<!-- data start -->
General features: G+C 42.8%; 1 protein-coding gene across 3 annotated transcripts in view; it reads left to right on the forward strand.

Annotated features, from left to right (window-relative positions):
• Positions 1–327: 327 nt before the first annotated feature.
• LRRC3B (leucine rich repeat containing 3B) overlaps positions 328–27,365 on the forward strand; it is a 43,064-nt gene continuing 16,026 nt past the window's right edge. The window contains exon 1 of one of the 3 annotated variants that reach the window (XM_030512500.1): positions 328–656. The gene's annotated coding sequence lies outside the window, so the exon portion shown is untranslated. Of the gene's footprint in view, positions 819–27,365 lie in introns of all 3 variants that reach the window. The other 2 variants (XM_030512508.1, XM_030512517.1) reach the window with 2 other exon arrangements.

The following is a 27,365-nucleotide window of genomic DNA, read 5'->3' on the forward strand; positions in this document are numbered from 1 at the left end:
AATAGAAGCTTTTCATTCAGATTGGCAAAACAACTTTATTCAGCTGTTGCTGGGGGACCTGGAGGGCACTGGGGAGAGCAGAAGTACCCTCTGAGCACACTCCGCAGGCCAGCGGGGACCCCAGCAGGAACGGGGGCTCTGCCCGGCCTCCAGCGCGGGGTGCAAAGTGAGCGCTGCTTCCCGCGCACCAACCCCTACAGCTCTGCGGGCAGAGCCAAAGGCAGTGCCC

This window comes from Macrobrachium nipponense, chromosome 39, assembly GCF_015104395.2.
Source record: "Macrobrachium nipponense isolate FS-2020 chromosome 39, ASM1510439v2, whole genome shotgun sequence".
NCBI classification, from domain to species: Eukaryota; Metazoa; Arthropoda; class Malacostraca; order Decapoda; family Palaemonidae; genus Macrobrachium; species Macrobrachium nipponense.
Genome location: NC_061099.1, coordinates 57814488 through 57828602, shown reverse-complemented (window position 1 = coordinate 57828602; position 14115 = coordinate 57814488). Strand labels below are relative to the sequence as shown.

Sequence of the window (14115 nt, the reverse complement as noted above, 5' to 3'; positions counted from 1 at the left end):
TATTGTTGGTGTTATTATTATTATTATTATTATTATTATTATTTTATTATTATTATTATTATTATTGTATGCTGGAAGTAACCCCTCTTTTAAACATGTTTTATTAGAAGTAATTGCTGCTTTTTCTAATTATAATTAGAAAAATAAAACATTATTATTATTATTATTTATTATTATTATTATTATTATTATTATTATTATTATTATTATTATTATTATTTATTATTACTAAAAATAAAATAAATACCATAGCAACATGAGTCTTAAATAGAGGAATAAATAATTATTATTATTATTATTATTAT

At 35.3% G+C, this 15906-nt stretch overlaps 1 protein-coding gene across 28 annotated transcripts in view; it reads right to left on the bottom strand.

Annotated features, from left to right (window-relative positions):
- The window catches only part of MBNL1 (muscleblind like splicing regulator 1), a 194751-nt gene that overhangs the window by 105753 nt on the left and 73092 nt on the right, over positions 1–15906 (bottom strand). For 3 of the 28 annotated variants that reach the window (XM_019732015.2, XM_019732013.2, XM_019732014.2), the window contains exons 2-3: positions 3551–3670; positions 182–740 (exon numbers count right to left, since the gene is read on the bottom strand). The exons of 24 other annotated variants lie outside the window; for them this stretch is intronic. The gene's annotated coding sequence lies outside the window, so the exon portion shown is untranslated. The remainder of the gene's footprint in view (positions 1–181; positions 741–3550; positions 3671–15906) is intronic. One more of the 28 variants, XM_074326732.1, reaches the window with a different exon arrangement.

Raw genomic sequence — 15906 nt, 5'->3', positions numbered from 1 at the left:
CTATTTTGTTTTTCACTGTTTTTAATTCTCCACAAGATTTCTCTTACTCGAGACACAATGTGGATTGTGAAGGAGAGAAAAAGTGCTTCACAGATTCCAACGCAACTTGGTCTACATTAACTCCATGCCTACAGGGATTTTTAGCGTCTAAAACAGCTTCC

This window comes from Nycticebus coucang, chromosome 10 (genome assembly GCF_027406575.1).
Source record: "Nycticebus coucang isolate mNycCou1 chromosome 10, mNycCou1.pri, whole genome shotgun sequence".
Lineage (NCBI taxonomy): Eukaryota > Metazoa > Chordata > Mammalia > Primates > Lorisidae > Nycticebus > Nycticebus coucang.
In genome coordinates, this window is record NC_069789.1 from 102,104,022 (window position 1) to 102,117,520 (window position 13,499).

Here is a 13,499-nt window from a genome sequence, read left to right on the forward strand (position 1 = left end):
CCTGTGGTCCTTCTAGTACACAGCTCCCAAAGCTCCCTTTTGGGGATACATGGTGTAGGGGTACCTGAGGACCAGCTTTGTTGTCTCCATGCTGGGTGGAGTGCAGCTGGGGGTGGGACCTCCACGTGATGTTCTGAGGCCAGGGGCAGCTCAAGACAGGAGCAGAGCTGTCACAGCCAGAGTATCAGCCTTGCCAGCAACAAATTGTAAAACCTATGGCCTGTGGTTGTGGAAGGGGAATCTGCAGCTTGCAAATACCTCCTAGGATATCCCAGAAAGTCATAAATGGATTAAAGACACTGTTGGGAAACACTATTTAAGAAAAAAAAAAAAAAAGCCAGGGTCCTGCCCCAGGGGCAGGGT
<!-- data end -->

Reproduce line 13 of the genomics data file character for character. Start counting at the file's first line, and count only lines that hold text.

At 35.3% G+C, this 15906-nt stretch overlaps 1 protein-coding gene across 28 annotated transcripts in view; it reads right to left on the bottom strand.